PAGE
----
Buses transporting Boston Public Schools (BPS) students have been arriving and departing late since the first day of the new school year on Sept. 5, leaving some students to wait over three hours in certain circumstances.

While many short-term solutions have been proposed, like hiring additional drivers and bus monitors, Paul Reville, former Massachusetts education secretary, said he thinks the root of the problem can be traced to BPS having a registration system rather than preset assigned schools.

Reville joined Boston Public Radio on Wednesday to discuss the BPS home-based school choice plan's entanglement with chronically delayed buses.

"Maybe we're tackling the wrong problem here," he said. "If we look at what we're trying to accomplish with school of choice, and busing everyone around town, maybe it's time to ask if we'll ever get the algorithm that distributes people to choice schools right."

Instead of having to bus students across the city to high-ranking schools, the school system needs to ensure that quality schools are accessible to every neighborhood, Reville said.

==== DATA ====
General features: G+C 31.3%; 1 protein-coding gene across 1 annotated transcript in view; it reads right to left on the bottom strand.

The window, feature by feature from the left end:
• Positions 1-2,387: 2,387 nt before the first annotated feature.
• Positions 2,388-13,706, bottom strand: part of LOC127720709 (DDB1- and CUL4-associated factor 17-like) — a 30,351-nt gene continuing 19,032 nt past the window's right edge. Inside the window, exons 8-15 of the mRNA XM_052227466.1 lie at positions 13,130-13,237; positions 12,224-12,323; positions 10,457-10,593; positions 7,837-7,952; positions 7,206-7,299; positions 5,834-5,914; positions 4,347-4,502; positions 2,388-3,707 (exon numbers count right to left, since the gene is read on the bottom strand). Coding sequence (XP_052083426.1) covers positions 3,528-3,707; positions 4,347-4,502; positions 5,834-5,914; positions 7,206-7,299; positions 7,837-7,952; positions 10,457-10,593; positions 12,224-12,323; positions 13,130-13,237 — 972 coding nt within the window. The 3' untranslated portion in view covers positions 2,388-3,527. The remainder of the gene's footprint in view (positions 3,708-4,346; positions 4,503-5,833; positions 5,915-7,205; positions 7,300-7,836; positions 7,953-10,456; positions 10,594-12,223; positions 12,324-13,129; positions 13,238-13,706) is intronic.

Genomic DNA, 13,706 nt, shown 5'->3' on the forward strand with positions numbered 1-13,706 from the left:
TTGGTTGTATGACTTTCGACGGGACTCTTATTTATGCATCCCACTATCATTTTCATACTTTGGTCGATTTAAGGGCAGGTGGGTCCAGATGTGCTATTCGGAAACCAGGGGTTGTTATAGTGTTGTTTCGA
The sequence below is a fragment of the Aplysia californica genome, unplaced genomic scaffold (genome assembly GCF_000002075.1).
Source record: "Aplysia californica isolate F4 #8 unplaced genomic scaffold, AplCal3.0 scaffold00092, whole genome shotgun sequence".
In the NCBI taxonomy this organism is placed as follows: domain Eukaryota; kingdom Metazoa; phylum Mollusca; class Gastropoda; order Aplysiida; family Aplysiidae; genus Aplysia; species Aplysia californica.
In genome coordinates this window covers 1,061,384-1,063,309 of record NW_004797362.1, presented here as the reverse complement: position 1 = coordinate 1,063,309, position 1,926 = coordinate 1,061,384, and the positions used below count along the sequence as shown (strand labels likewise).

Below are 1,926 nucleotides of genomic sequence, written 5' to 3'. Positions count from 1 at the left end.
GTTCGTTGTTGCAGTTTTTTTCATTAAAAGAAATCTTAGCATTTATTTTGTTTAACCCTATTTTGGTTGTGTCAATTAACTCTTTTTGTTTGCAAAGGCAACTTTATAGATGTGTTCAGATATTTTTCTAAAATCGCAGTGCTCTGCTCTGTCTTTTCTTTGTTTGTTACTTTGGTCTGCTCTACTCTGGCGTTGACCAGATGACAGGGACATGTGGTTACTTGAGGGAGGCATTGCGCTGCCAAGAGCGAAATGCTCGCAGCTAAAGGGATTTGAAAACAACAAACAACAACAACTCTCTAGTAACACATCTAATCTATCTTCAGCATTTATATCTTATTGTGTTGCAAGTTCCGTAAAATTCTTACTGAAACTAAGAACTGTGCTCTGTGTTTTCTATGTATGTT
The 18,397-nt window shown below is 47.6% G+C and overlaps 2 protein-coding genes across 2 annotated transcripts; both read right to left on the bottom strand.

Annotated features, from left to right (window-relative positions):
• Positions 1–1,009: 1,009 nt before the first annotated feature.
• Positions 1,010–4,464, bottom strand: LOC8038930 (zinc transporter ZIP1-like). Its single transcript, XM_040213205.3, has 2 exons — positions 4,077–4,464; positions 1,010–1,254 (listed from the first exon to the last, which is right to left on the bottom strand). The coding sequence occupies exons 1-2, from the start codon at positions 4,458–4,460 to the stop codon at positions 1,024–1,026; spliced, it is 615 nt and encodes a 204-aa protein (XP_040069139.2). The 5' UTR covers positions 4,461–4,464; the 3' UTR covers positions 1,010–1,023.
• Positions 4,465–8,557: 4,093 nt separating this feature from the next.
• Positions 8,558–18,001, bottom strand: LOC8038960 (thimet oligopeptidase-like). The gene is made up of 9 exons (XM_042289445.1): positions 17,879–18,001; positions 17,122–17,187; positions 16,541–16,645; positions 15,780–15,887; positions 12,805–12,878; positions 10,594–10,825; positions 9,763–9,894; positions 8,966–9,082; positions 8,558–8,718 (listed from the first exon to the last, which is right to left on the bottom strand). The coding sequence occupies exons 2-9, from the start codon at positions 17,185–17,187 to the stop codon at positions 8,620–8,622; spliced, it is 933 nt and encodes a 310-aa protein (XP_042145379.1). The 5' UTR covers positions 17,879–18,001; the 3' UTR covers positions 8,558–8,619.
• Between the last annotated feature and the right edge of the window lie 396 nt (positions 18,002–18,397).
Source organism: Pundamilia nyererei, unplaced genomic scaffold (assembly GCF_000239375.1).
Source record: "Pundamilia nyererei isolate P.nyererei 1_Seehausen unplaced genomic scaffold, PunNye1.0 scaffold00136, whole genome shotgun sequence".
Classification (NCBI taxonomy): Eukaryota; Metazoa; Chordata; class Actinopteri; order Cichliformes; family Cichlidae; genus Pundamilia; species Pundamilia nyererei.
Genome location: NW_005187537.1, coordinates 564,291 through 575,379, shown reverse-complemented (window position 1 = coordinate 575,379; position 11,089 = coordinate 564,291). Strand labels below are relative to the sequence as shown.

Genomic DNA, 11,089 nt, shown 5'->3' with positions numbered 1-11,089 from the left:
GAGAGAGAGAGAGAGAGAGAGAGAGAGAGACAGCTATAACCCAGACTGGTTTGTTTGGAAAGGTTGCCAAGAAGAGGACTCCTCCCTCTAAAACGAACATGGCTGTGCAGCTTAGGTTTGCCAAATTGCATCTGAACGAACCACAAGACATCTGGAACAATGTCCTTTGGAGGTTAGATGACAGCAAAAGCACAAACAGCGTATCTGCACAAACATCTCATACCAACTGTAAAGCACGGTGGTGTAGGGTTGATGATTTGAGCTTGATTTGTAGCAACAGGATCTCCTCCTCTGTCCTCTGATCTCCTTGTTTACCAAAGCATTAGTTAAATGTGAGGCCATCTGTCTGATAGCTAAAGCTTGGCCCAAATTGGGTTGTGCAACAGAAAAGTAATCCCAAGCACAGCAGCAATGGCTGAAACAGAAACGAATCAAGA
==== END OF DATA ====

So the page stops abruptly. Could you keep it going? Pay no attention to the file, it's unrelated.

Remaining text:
"Isn't equity really about having a school in your neighborhood that you believe is a quality school? Rather than having an expensive game of musical chairs played out with buses that distribute people all over the city in the name of getting people to quality schools," he said.

It's time to consider the long-term issues rather than the short-term issues of delayed buses, Reville added.

"If they aren't all quality schools, somebody has to land in those poorer schools, and who's it going to be? Those who don't benefit from the choice system,"he said. "So I think it's time Boston stood up to this. There's got to be a better way than this."

Reville is a professor at Harvard University’s Graduate School of Education, where he also runs the Education Redesign Lab. His latest book, co-authored with Elaine Weiss, is "Broader, Bolder, Better: How Schools and Communities Help Students Overcome the Disadvantages of Poverty."